March 30, 2013

Flying Changes

Full rainbow over the barn after our amazing ride.
I think the rainbow is somehow a sign of something!
Tonight I decided to start officially schooling flying changes. Back when Rose was four she randomly started doing them any time she didn't want to transition down to the trot from the canter on figure eight work. I went with it at the time but didn't have much more time riding/practicing them as I was pregnant and my riding days soon came to an end.

Aside from asking her to do them in a figure eight I wasn't sure how to properly train her to do a nice quiet and balanced flying change. Although she's done quite a few times on the figure eight they's always been a bit of an un-balanced struggle. Since I've never had to train a horse to do flying changes before, I thought it would be best to have some professional help to me learn how to teach her to do them properly.  However, my plan to start lessons with an awesome local hunter trainer are on hold due to her barn being on a post-HITS Ocala EHV1 quarantine (seriously, this seems to happen every year at HITS what is the deal?), and my dressage trainer only works at our barn weekday mornings when I do not have child care options, I decided to do a bit of research before tackling it on my own. A visual learner, I sifted through some entirely questionable videos on YouTube until stumbling upon Jane Savoie and a couple heavily accented German dressage trainers who actually seemed to know what they were doing. Thanks to their combined expertise, I devised a plan and put it into action.

Here was the plan:

1. Start with a really good warm up. W-T-C, lots of shoulder in, haunches in, side pass, circles, collection work, etc.
2. Heading down the long side on the left rein, pick up trot, ask for collected canter.
3. Canter collected, in half seat, short side and head down the short diagonal (P X S).
4. Just before S and all at the same time, change bend to right, sit the canter for a stride or two, bring left leg back asking for change of lead, tap of dressage whip if needed. Do not throw my body around, stay balanced and in the center of the saddle no matter what.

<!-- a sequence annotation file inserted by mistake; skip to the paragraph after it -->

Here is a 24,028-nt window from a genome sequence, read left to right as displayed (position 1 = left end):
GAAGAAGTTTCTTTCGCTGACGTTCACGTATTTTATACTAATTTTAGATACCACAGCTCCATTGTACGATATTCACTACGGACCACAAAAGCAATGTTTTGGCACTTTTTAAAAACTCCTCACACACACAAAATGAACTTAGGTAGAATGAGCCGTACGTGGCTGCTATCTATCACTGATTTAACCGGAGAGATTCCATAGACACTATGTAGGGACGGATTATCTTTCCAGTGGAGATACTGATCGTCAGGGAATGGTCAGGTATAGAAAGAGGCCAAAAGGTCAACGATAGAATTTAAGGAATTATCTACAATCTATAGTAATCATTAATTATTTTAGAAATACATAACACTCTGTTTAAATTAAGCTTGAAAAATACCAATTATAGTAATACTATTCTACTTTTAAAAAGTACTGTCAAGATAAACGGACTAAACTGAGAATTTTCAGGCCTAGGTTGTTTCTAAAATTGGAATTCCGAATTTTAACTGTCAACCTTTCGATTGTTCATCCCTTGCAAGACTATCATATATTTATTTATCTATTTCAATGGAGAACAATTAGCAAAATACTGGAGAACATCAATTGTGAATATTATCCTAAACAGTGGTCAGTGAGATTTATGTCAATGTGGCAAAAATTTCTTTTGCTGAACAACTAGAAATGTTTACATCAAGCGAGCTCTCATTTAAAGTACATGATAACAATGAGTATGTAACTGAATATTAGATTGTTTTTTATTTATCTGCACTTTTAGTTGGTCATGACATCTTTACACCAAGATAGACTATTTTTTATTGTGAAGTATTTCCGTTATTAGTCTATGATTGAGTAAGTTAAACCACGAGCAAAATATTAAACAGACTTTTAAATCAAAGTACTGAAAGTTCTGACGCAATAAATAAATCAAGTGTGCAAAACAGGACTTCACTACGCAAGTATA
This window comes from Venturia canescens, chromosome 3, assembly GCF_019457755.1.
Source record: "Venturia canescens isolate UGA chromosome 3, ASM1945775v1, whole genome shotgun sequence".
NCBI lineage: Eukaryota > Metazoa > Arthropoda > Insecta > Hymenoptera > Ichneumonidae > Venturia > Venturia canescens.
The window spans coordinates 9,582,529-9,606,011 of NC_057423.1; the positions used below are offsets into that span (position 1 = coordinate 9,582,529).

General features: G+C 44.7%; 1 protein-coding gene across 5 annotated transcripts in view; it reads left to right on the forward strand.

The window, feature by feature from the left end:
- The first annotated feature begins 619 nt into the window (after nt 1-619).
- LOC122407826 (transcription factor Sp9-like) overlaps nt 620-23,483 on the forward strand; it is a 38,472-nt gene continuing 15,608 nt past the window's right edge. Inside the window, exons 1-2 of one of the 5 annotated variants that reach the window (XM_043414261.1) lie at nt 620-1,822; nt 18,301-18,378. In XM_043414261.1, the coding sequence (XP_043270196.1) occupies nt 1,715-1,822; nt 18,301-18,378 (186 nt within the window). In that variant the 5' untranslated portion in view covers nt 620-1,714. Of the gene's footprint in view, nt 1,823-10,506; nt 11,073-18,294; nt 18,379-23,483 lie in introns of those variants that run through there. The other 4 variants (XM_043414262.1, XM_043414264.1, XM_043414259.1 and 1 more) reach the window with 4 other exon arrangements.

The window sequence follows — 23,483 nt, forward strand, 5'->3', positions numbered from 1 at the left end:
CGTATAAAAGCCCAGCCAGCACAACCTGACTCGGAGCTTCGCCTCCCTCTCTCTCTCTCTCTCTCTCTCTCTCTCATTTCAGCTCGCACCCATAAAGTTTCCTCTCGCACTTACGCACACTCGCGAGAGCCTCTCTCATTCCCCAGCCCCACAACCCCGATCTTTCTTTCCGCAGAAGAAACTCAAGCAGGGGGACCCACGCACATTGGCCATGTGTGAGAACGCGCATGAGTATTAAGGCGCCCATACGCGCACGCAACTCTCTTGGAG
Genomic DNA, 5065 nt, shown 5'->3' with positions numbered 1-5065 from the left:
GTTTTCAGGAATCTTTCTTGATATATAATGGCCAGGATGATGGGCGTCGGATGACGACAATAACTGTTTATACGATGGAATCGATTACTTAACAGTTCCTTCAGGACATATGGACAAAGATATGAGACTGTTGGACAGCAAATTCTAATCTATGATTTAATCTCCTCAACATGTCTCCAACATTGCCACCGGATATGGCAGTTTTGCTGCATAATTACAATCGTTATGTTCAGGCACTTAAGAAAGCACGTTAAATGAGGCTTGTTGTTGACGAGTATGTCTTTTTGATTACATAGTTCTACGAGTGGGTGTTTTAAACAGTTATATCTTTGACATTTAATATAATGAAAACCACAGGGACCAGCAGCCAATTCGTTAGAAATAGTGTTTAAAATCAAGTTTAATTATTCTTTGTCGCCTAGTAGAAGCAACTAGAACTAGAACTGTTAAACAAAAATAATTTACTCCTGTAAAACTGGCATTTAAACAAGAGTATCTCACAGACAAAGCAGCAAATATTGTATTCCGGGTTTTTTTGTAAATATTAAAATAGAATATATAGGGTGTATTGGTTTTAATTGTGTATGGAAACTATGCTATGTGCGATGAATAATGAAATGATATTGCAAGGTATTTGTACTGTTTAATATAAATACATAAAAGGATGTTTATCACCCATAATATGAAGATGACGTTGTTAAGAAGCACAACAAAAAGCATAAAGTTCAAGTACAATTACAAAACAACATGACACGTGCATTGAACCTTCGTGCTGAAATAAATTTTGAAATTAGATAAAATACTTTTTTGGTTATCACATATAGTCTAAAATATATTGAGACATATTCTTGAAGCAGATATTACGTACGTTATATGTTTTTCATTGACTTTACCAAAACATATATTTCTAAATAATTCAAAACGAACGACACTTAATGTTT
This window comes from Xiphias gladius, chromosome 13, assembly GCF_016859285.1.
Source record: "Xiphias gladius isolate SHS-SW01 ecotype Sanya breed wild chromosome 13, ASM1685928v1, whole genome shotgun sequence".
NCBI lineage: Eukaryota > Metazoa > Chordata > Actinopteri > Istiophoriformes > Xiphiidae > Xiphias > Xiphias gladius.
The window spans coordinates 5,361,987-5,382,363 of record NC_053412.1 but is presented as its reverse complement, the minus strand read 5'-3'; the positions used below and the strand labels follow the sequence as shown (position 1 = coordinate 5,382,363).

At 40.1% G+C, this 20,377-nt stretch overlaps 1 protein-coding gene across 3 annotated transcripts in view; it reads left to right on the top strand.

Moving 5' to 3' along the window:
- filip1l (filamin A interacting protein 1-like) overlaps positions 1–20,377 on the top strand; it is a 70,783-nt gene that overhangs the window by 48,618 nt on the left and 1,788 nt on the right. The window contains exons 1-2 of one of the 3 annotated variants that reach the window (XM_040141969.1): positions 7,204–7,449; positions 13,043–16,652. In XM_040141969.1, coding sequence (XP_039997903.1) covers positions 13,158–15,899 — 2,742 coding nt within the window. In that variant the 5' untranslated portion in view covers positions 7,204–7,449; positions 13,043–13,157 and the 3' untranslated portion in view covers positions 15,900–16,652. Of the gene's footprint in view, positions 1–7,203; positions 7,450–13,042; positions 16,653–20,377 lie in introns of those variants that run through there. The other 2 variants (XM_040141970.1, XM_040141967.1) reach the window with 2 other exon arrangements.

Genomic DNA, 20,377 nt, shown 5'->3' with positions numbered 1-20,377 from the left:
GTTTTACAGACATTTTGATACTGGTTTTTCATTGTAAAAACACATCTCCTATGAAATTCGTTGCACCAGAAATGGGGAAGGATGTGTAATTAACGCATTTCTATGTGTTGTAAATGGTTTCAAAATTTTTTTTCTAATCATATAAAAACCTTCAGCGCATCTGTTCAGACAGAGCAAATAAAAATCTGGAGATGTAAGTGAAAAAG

5. Reward for any attempt at switching leads, whether or not it was successful, only a partial switch front or back, etc. Keep it fun!
6. When she got a fluid perfect change, praise the heck out of her and end on a good note.

It took us five attempts before we got a perfect and balanced flying change. When we finally got it, it felt like heaven! I was so very happy with my girl and she seemed to really be enjoying figuring out something new. I cannot wait to work on them some more and keep building on it so that we can eventually work them into course work. Fun times ahead!

I am also happy to report that the cross tie wiggles seem to have been eliminated for the most part. Once in a while Rose still wiggles a bit when she hears a weird noise or something down the isle way (cat fights, etc.) but otherwise she has quickly figured out that standing nice and quiet in the middle = cookies and lovin'. I am very happy about this. Grooming and tacking up, even with praise and cookies, goes so much faster when I'm not having to dance around her.

Happy trails and swooshing tails!


  1. Glad everything is going well. Rose seems like a smart girl :)

  2. Love Jane Savoie, she's got awesome advice! Glad everything is going well!

  3. Lovely rainbow/sky pic! Sounds like Rose learns quickly - smart mare :)

  4. Nice work! Sometimes it takes a bit of sleuthing to figure out a way to learn what we need to learn, in a way we can process. Thanks for the reminder/ I'm a visual learner, I do best when watching someone who rides well. (and also hear clear, sensible, instruction) New plan: audit trainer's saturday lessons!

  5. Good job! You're doing awesome with her. :D



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